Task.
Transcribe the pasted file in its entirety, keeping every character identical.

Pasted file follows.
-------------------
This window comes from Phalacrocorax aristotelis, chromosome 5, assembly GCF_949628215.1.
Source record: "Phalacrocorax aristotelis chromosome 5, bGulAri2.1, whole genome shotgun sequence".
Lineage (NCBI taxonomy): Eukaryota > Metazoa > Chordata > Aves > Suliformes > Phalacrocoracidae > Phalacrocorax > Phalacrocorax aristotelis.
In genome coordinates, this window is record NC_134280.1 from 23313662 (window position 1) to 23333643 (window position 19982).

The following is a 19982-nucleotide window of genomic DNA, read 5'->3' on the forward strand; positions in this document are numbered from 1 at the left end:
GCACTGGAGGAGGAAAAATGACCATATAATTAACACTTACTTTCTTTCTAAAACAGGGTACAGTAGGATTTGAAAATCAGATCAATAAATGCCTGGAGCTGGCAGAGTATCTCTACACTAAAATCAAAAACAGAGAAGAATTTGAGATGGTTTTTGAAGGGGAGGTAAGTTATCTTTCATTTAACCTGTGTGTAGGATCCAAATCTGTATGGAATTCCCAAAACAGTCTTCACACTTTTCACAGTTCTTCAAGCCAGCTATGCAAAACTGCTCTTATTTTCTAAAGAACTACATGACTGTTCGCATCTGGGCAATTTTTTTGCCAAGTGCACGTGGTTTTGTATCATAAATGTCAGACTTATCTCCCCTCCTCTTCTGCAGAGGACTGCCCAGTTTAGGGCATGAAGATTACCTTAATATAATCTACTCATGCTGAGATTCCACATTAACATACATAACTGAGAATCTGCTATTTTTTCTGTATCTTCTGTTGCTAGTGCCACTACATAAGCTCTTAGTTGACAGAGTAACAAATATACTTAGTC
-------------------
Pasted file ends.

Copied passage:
This window comes from Phalacrocorax aristotelis, chromosome 5, assembly GCF_949628215.1.
Source record: "Phalacrocorax aristotelis chromosome 5, bGulAri2.1, whole genome shotgun sequence".
Lineage (NCBI taxonomy): Eukaryota > Metazoa > Chordata > Aves > Suliformes > Phalacrocoracidae > Phalacrocorax > Phalacrocorax aristotelis.
In genome coordinates, this window is record NC_134280.1 from 23313662 (window position 1) to 23333643 (window position 19982).

The following is a 19982-nucleotide window of genomic DNA, read 5'->3' on the forward strand; positions in this document are numbered from 1 at the left end:
GCACTGGAGGAGGAAAAATGACCATATAATTAACACTTACTTTCTTTCTAAAACAGGGTACAGTAGGATTTGAAAATCAGATCAATAAATGCCTGGAGCTGGCAGAGTATCTCTACACTAAAATCAAAAACAGAGAAGAATTTGAGATGGTTTTTGAAGGGGAGGTAAGTTATCTTTCATTTAACCTGTGTGTAGGATCCAAATCTGTATGGAATTCCCAAAACAGTCTTCACACTTTTCACAGTTCTTCAAGCCAGCTATGCAAAACTGCTCTTATTTTCTAAAGAACTACATGACTGTTCGCATCTGGGCAATTTTTTTGCCAAGTGCACGTGGTTTTGTATCATAAATGTCAGACTTATCTCCCCTCCTCTTCTGCAGAGGACTGCCCAGTTTAGGGCATGAAGATTACCTTAATATAATCTACTCATGCTGAGATTCCACATTAACATACATAACTGAGAATCTGCTATTTTTTCTGTATCTTCTGTTGCTAGTGCCACTACATAAGCTCTTAGTTGACAGAGTAACAAATATACTTAGTC